Insulin-like growth factor-1 (IGF-1) has been shown in rodents (i) in vivo to induce muscle fiber hypertrophy and to prevent muscle mass decline with age and (ii) in vitro to enhance the proliferative life span of myoblasts and to induce myotube hypertrophy. In this study, performed on human primary cultures, we have shown that IGF-1 has very little effect on the proliferative life span of human myoblasts but does delay replicative senescence. IGF-1 also induces hypertrophy of human myotubes in vitro, as characterized by an increase in the mean number of nuclei per myotube, an increase in the fusion index, and an increase in myosin heavy chain (MyHC) content. In addition, muscle hypertrophy can be triggered in the absence of proliferation by recruiting more mononucleated cells. We propose that IGF-1-induced hypertrophy can involve the recruitment of reserve cells in human skeletal muscle.

Insulin-like growth factor 1 and muscle growth: implication for satellite cell proliferation.

Machida S, Booth FW.

Department of Biomedical Sciences, University of Missouri-Columbia, E102 Veterinary Medical Building, 1600 East Rollins Road, Columbia, MO 65211, USA.

Insulin-like growth factor 1 (IGF-1) has been shown to rescue the aging-related or inactivity-induced loss of muscle mass through the activation of satellite cells. However, the signalling pathways and the mechanism by which IGF-1 affects satellite cells have not been not completely identified. The purpose of the present review is to provide current understanding of the cellular and molecular events underlying IGF-1 induced proliferation of satellite cells.

Expression and splicing of the insulin-like growth factor gene in rodent muscle is associated with muscle satellite (stem) cell activation following local tissue damage.

Hill M, Goldspink G.

Basic Medical Sciences and Department of Surgery, Royal Free and University College Medical School, Royal Free Campus, Rowland Hill Street, London NW3 2PF, UK.

Muscle satellite cells are mononuclear cells that remain in a quiescent state until activated when they proliferate and fuse with muscle fibres to donate nuclei, a process necessary for post-embryonic growth, hypertrophy and tissue repair in this post-mitotic tissue. These processes have been associated with expression of the insulin-like growth factor (IGF-I) gene that can undergo alternative splicing to generate different gene products with varying functions. To gain insight into the cellular mechanisms involved in local tissue repair, the time courses of expression of two IGF-I splice variants produced in muscle were determined together with marker genes for satellite cell activation following local muscle damage. Using real-time RT-PCR with specific primers, the mRNA transcripts in rat tibialis anterior muscles were measured at different time intervals following either mechanical damage imposed by electrical stimulation of the stretched muscle or damage caused by injection with bupivacaine. It was found that the autocrine splice variant mechano growth factor (MGF) was rapidly expressed and then declined within a few days following both types of damage. Systemic IGF-IEa was more slowly upregulated and its increase was commensurate with the rate of decline in MGF expression. Satellite cell activation as measured by M-cadherin and one of the muscle regulatory factors MyoD and the sequence of expression suggests that the initial pulse of MGF is responsible for satellite cell activation, as the systemic IGF-IEa mRNA expression peaks after the expression of these markers, including M-cadherin protein. Later splicing of the IGF-I gene away from MGF but towards IGF-IEa seems physiologically appropriate as IGF-IEa is the main source of mature IGF-I for upregulation of protein synthesis required to complete the repair.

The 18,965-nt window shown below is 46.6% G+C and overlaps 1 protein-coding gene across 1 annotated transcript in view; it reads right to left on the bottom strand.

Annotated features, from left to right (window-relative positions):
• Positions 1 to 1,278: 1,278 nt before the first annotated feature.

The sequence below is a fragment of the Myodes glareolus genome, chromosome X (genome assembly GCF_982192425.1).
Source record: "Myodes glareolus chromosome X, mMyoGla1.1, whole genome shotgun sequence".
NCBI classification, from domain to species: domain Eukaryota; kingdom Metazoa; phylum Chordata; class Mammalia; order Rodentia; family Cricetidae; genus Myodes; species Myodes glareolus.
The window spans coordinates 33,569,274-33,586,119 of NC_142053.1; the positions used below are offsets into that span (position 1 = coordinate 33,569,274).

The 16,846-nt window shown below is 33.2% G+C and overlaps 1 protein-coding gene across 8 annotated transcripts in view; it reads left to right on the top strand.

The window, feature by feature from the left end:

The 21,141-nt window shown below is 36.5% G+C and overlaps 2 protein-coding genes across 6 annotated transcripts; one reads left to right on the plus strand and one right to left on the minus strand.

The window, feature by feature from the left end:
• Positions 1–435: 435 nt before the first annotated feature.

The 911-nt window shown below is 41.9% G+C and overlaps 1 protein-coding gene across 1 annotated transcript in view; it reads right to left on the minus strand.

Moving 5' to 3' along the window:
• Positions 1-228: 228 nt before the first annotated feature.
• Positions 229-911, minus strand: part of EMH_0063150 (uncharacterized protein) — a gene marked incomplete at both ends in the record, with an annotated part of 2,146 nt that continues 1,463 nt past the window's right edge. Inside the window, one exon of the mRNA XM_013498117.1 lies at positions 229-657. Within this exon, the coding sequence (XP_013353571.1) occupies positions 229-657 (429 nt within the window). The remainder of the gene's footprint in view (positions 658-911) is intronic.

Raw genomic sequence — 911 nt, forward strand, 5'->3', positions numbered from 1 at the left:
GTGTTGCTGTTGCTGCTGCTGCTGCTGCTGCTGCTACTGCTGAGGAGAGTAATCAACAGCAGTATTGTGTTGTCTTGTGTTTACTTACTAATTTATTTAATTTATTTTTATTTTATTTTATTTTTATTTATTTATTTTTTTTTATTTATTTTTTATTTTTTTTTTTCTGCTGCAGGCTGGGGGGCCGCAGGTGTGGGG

GH on Muscle:

Growth hormone / insulin-like growth factor-1 axis during puberty.

Christoforidis A, Maniadaki I, Stanhope R.

Department of Endocrinology, Great Ormond Street Hospital and the Middlesex Hospital (UCLH), London, UK.

Puberty is a dynamic, transitional period of life which is characterized by the acquisition of secondary sexual characteristics leading to the development of fertility. Puberty is accompanied by sexually dimorphic changes in linear growth, body proportions and body composition. The pubertal growth spurt is influenced by a number of factors such as hormones, nutrition, physical activity and general health, acting mostly in concert in order to modify a genetic potential for growth. Growth hormone (GH) is traditionally considered to be the main regulator of growth. During puberty, elevated sex steroid concentrations (especially oestrogens) stimulate GH production, leading to an activation of the whole GH/Insulinlike growth factor-1 (IGF-1) axis. This activation is mostly characterized by an increase in the amplitude of GH pulses rather than an increase in frequency or in duration. Interactions between GH and sex steroids (especially androgens) express an anabolic effect on muscle mass, bone mineralization and body proportion which constitutes the male and the female adult body composition.